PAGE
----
I am not sure if this is a recommendation, a prediction, a hope, or even a prayer. But this is what I think would be the most effective evolution of sports media so that we can each get the content what we want, get less distracted by the content we don’t want, and the revenue streams for sports media and sports social media channels are not interrupted. They may be more profitable by providing a more engaging user experience and attracting more traffic.
So now that I have driven your expectations way up into the clouds, here is what I have mind. There are two very different kinds of content on sports media. There is the insightful analysis:
- On-field activity. Was it a good play call? Did the players execute it right? Did it have the expected result?
- Contracts: Trades, drafts, contract sizes, extensions, releases.
- Long term team analysis: What does a team need to do to get better? How will a team do this season? What rules changes should the league consider?
But currently, these often devolve into inane he said/she said arguments. Even if their (host, journalist, call-in fan, comment stream post) opinion has already been stated several times over and they have nothing to add, they just want to hear their own voice, see their own text. Or they ignorantly think that their opinion is somehow different. And the worst part is that I keep watching/listening in the hopes that the host of the show/moderator of the comments will get it back on track. But they don’t, in part because some people like the inane arguing part.
Then there is the gossipy TMZ content:
- Criminal or general anti-social behavior by athletes.
- General personal activities like who is dating who.
- Trash talking by the athletes themselves on social media (e.g. Marshawn Lynch)
- Empty answers by players and coaches who are forced to talk to the press but have no desire to or were instructed by coaches not to say anything relevant.
So I would like to divide these two up into three types of sports media consumption:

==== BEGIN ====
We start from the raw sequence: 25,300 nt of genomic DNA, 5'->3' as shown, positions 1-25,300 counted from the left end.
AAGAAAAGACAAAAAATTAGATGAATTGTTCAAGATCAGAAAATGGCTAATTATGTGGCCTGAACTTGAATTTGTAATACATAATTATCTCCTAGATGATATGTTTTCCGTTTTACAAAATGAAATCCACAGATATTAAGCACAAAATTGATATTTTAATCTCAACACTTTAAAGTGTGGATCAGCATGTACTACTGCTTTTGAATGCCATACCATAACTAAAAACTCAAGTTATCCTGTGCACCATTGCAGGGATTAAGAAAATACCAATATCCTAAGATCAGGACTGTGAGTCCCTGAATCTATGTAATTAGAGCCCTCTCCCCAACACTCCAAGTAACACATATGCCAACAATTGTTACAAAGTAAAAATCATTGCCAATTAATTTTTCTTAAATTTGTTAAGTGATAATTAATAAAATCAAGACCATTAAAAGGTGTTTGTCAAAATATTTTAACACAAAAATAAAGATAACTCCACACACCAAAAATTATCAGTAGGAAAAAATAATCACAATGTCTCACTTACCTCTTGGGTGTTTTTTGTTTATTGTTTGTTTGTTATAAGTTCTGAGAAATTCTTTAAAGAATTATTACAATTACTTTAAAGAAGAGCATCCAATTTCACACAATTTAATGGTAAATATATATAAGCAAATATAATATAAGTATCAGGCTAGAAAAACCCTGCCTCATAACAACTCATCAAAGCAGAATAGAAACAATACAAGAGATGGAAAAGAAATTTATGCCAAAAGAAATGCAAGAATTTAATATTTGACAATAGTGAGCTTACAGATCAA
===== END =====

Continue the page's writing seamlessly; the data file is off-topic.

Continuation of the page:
- Real sports journalists who know the Xs and Os and can report on the first category. They would have heavily moderated comment sections or call-in shows to keep off people who are more interested in the second category. These can be cross channel so they have lots of business opportunities. TV, newspaper, magazine, web site, YouTube videos, coverage-related Twitter feeds, etc. When these journalists interview players and coaches, they would be asking real questions with the expectation of getting a valuable answer. They wouldn’t bother interviewing the Bill Belichek types who will duck pretty much every question with answers like “I gave my 110%.”
- The gossipy stuff can be done on different channels. If a company like ESPN wants to have both, fine. But have a simple metadata filter so users can choose one, the other, or both. Fans, players, journalists, etc can argue back and forth to their hearts’ content. And a company like TMZ can create a sports channel dedicated to sports gossip.
- The “mandatory media interaction” that a lot of leagues are requiring these days can be moved to social media. Players can be required to have a Twitter feed or Facebook page for this – answering questions posted by the media or fans in whatever volume the league requires. Plus, they can use these channels for their trash talking (which many of them do now anyway).
- If a company is in the middle (Time magazine has the occasional sports article) they can curate something from any channel that has what they want to do.
What do you think? Are there sports fans out there who are at their wits edge from all the wasted time on the inane back and forth? Or are you a fan that loves the gossip but doesn’t really care about the difference between a 3-4 and a 4-3 defense in football?